Toshiba's SSHD goes on a diet, squeezes into 7-mm case


— 9:11 AM on June 20, 2013

Toshiba has introduced a new hybrid drive targeting slim notebooks. The awkwardly named MQ01ABFH combines solid-state and mechanical storage in a 2.5" case measuring just 7 mm thick.

This isn't Toshiba's only so-called SSHD. The firm also offers a couple of 9.5-mm models with 1TB and 750GB spread over two platters. The MQ01ABFH is a single-platter design limited to 320 and 500GB capacities. As with Toshiba's other hybrids, the spindle speed is a sedate 5,400 RPM.

The MQ01ABFH's 8GB flash cache should help to offset the sluggish rotational speed. That flash is managed internally, so there's no need for separate software or drivers. Toshiba says the built-in caching intelligence uses self-learning algorithms to make decisions about what to cache in the NAND. However, neither the press release nor the information on Toshiba's site indicates whether the cache is capable of storing data for both reads and writes. The first couple generations of Seagate's self-managed hybrids used their caches to serve read requests exclusively, and I wouldn't be surprised if Toshiba's offerings were similar. We've asked the company for clarification.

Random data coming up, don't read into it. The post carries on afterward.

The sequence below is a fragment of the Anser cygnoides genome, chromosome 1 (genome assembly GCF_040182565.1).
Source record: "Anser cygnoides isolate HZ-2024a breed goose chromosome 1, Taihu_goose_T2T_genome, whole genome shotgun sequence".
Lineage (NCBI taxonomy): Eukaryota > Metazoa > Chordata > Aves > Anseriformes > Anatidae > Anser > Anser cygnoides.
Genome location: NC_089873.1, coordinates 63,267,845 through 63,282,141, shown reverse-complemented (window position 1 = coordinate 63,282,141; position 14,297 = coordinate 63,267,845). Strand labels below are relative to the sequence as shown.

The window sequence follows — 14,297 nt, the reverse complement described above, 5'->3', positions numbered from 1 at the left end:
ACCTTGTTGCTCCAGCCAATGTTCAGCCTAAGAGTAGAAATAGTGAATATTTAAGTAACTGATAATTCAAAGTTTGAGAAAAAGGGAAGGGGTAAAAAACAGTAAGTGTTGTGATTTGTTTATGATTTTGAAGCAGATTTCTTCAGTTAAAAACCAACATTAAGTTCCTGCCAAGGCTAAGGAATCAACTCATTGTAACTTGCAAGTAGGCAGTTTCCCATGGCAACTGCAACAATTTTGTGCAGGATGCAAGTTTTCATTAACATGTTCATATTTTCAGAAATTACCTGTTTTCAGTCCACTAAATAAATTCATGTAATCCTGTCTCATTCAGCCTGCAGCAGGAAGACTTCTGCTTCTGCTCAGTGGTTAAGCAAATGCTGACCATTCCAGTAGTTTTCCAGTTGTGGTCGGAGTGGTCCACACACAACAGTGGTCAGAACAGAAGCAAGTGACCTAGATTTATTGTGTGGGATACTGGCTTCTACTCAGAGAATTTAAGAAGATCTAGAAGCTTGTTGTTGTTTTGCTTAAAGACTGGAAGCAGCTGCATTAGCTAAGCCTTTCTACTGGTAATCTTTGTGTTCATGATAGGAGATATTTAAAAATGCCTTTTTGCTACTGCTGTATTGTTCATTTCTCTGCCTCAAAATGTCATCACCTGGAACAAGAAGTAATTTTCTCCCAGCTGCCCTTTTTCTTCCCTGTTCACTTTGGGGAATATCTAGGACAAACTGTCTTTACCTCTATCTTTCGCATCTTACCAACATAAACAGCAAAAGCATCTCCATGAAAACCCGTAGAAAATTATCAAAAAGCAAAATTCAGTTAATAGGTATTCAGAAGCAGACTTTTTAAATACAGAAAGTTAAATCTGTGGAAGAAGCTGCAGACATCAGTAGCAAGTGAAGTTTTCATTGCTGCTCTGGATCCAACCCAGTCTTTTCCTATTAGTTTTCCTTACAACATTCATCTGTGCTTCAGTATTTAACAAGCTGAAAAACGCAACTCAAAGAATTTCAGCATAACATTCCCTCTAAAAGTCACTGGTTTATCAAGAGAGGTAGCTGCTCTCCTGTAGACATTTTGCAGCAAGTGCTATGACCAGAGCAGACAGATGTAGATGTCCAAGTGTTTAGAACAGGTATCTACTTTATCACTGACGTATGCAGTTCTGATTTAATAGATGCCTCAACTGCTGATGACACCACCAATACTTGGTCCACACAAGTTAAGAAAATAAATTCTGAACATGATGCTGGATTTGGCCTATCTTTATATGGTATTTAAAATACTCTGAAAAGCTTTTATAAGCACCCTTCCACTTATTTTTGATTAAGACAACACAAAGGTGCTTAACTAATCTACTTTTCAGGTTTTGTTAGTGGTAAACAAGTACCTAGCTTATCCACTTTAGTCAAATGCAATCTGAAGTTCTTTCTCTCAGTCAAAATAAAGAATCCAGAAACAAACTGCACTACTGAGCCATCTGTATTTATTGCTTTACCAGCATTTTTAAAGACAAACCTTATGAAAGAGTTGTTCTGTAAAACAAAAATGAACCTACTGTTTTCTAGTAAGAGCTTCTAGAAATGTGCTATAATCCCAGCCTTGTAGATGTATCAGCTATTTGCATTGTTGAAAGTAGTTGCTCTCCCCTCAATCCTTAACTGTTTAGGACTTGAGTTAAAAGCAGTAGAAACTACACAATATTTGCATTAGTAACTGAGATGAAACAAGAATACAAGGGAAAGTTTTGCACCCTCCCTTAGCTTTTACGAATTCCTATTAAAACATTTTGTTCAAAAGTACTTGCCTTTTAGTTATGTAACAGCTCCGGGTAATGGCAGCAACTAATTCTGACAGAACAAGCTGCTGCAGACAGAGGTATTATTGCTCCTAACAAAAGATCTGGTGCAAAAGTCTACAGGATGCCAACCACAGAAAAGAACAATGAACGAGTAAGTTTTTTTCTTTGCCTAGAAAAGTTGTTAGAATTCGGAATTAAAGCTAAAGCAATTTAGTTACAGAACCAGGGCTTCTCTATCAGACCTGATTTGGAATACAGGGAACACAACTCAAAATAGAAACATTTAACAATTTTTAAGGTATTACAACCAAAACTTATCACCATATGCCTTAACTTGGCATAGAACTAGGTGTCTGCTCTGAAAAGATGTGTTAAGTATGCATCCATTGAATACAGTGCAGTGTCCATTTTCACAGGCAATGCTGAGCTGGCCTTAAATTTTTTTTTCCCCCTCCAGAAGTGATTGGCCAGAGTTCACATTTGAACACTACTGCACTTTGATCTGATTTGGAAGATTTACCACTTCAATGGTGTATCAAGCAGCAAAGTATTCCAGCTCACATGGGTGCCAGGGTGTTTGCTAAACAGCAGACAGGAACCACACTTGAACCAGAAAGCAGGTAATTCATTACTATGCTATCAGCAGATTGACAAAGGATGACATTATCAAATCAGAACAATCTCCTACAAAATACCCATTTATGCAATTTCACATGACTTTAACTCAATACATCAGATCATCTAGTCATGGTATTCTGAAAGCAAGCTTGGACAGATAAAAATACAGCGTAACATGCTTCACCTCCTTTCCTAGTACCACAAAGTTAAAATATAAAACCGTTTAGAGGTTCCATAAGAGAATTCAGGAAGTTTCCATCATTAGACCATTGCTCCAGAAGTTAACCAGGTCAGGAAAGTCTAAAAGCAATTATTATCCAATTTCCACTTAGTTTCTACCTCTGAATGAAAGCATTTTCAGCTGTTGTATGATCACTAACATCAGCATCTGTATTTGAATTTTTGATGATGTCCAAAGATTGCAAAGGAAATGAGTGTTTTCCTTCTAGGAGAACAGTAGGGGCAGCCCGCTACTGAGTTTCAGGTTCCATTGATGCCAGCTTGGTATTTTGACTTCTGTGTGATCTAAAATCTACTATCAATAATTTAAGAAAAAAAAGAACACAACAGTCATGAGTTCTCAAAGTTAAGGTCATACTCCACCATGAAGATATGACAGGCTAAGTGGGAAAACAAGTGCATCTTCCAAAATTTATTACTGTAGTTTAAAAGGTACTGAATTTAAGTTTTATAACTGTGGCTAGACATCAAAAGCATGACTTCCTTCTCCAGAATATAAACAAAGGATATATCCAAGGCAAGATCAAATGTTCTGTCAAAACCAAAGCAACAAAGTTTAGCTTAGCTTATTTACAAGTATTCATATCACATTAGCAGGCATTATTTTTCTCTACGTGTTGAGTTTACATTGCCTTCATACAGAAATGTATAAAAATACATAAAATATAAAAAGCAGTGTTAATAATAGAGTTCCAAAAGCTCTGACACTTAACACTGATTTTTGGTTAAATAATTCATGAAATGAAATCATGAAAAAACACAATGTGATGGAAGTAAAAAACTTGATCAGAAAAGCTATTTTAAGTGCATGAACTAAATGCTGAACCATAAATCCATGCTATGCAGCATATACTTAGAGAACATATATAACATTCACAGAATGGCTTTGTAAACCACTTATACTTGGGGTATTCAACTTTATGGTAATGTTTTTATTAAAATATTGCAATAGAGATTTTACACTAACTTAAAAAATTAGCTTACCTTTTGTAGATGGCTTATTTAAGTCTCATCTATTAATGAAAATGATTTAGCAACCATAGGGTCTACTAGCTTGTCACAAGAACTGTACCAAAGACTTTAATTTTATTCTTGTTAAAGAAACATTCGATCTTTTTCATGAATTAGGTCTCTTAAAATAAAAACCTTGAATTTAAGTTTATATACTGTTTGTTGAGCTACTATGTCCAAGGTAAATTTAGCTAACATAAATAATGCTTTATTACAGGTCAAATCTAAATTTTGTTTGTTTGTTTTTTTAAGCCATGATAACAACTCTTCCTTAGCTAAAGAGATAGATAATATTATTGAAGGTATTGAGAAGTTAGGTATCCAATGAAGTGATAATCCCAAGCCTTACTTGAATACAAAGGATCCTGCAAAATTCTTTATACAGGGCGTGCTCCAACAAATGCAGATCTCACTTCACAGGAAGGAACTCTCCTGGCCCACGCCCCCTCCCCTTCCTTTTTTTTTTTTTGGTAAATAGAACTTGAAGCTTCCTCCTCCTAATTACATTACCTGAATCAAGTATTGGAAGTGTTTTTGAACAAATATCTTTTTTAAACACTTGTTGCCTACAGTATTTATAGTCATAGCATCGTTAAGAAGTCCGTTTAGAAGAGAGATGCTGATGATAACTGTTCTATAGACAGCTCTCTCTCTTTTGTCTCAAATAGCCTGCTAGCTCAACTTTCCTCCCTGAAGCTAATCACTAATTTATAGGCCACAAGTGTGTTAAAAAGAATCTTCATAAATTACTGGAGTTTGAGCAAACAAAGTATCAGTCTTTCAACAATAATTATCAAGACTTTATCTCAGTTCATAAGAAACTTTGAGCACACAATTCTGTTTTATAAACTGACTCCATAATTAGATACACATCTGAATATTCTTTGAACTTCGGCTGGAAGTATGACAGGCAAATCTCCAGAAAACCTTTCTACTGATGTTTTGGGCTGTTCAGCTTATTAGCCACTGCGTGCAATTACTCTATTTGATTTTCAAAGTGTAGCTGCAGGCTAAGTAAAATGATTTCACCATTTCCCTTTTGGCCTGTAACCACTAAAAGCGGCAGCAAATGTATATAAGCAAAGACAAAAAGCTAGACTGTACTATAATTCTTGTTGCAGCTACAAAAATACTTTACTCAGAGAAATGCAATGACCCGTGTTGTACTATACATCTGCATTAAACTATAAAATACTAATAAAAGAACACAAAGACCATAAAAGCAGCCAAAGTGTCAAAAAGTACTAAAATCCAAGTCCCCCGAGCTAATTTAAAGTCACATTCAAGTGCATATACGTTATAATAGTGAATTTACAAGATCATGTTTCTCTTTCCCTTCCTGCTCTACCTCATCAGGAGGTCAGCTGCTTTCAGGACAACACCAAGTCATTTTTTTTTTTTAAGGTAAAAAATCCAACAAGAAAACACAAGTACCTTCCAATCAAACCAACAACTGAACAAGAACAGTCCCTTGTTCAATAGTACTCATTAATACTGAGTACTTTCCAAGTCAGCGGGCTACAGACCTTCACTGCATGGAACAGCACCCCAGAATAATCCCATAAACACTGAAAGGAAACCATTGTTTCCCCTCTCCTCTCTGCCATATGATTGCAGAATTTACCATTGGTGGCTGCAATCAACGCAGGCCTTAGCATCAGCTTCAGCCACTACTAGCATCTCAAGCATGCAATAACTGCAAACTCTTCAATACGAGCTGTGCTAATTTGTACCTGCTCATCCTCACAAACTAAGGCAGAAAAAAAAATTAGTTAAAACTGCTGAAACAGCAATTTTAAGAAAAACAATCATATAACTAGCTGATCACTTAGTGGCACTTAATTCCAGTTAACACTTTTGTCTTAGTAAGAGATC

Although Toshiba doesn't say when or even if its latest hybrid will be sold as a bare drive, we can apparently expect the MQ01ABFH to pop up in "various notebook PCs." Toshiba's 9.5-mm hybrids aren't sold through Amazon or Newegg, so I wouldn't expect to see the slimmer variants carried by those outlets.

Seagate's Laptop Thin SSHD has similar specifications to the Toshiba hybrid, right down to its 7-mm body. WD has gone even thinner, squeezing its first SSHD into a 5-mm case. The UltraSlim WD offering relies on separate software to manage its NAND cache, though. Intel's Haswell platform includes an updated version of Smart Response Technology that's capable of managing the flash cache on certain hybrids, including WD's. It will be interesting to see if driver-controlled solutions end up winning out over SSHDs that manage their caches internally.

   
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